Singapore Airlines posts big lift in quarterly profit, flags challenging outlook

Singapore Airlines Airbus A380 9V-SKH departing Auckland Airport on October 31 2015. (Mike Millett)

Singapore Airlines (SIA) says it faces difficult times ahead as competition from regional rivals and a glut of extra seats in key markets puts downwards pressure on yields and offsets the benefit of lower fuel prices.

While the Virgin Australia shareholder and alliance partner reported a big lift in profitability for the three months to June 30 2016, SIA warned of a challenging outlook amid economic weakness and geopolitical concerns.

“Competition remains intense with aggressive capacity injection, and yields will continue to remain under pressure,” SIA said in a regulatory filing to the Singapore Exchange on Thursday afternoon.

“Yields will be further diluted if key revenue-generating currencies depreciate against the Singapore dollar.”

Net profit for first quarter of SIA’s financial year came in at S$257 million, up from S$91.2 million in the prior corresponding period.

The result was boosted by the divestment of a stake in an engineering business and achieved despite a decline in revenue, which fell 2.1 per cent to S$3.65 billion.

Meanwhile, operating profit was S$193 million, compared with S$111 million a year earlier.

SIA, and others, have been battling the ongoing rise of Middle East carriers offering long-haul to long-haul connections through their hubs and the rapid international expansion of Chinese airlines in recent times, which have eaten into previously lucrative markets. And in Asia, low-cost carriers have won passengers happy to pay lower fares for a no-frills product on short- and medium-haul routes.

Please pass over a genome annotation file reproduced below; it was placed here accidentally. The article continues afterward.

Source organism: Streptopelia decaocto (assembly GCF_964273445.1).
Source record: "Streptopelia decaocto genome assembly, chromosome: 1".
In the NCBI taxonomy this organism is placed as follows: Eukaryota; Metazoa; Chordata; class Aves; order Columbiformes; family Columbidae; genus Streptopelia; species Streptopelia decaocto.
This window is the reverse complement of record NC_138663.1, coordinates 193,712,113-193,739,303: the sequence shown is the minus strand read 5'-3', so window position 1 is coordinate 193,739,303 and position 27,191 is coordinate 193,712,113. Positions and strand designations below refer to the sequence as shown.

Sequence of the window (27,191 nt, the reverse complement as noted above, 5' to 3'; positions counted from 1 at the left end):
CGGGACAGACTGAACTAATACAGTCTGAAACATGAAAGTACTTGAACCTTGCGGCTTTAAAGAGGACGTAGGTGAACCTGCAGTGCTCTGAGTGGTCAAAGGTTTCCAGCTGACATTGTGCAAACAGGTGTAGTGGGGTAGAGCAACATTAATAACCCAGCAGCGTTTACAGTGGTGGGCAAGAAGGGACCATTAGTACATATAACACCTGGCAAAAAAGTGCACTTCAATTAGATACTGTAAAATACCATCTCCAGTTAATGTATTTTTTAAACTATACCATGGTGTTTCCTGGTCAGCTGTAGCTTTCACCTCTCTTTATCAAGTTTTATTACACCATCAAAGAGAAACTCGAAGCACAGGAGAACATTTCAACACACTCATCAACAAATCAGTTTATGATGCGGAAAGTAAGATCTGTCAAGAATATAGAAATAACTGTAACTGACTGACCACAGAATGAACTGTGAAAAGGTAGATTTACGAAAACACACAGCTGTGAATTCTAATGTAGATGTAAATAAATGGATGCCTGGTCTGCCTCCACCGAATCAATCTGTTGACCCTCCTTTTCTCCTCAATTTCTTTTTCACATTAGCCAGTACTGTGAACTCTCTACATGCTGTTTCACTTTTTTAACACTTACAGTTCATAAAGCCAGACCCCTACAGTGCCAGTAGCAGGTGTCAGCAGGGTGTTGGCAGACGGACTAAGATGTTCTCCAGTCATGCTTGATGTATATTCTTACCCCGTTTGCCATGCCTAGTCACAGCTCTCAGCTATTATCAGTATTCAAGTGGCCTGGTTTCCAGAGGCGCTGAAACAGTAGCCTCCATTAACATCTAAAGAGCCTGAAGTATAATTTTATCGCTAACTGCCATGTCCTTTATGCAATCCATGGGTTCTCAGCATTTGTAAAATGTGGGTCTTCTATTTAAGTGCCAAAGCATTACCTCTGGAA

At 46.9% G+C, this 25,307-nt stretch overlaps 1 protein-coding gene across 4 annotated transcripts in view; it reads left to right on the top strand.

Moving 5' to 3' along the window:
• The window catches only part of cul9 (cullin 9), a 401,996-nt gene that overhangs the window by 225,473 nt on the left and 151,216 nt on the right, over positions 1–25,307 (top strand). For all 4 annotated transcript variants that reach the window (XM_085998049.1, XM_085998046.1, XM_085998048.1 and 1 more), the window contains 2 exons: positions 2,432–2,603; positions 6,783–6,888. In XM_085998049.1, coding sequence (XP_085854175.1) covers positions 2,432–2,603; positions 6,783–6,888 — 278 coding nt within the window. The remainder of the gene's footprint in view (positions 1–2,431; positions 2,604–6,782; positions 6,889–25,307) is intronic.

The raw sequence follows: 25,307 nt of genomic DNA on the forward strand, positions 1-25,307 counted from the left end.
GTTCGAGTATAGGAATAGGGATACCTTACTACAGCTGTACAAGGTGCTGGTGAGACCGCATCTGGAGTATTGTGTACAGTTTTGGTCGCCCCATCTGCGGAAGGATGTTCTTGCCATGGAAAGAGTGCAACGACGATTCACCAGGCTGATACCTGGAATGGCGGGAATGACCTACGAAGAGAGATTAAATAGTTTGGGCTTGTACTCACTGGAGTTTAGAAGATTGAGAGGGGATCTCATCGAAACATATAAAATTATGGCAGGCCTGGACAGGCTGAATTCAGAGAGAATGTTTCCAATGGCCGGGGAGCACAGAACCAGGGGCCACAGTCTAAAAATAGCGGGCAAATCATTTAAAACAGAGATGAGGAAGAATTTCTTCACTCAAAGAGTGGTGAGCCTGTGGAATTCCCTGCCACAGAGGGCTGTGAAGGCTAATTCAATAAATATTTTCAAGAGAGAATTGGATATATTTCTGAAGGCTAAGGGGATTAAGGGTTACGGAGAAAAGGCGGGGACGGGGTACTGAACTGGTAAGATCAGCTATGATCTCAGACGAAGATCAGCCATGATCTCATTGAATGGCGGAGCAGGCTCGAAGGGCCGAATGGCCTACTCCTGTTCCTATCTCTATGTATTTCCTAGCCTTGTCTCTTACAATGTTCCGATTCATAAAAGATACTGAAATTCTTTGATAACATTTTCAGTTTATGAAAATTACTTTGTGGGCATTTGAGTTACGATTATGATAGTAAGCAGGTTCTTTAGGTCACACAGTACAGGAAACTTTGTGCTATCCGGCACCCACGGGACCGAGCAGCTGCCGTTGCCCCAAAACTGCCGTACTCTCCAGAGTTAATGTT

All of SIA’s airline businesses – Singapore Airlines, Silkair, Scoot and Tigerair – recorded an improvement in operating profit, as net fuel costs fell S$357 million in the quarter thanks to a 28 per cent decline in the average price of jet fuel.

Despite the lower cost of jet fuel, yields – an industry term measuring revenue per passenger per kilometre – were weaker as capacity growth outpaced market demand.

At Singapore Airlines, yields touched a multi-year low of 10.3 cents, a decline of 3.7 per cent from 10.7 cents in the prior year, while they were down 8.2 per cent at regional wing Silkair and 3.8 per cent weaker at long-haul budget operation Scoot.

Yields for Tigerair Singapore were not disclosed.

SIA’s cargo unit was also under pressure, suffering a deterioration in revenue and operating profit in the first quarter amid a soft freight market and economic uncertainty in Europe and China.

“Cargo yields are expected to remain under pressure as overcapacity persists in the industry,” SIA said.

The company said it booked a S$41 million loss from its shareholding in Virgin Australia, which on Thursday reported a A$228.4 million statutory loss for the three months to June 30 2016.

In terms of the fleet, SIA said it expected to take delivery of eight more A350-900s over the next nine months, which would bring to 11 the total number of the type in the fleet. SIA has 67 A350s on order.

The next generation widebody has been used to open up a new nonstop flights to Dusseldorf, which kicked off earlier in July, as well as launch an ultra long haul offering from Singapore to San Francisco starting in October.

“These more fuel efficient aircraft will offer new opportunities to grow long haul operations and further strengthen the Singapore hub,” SIA said.

Australian Aviation

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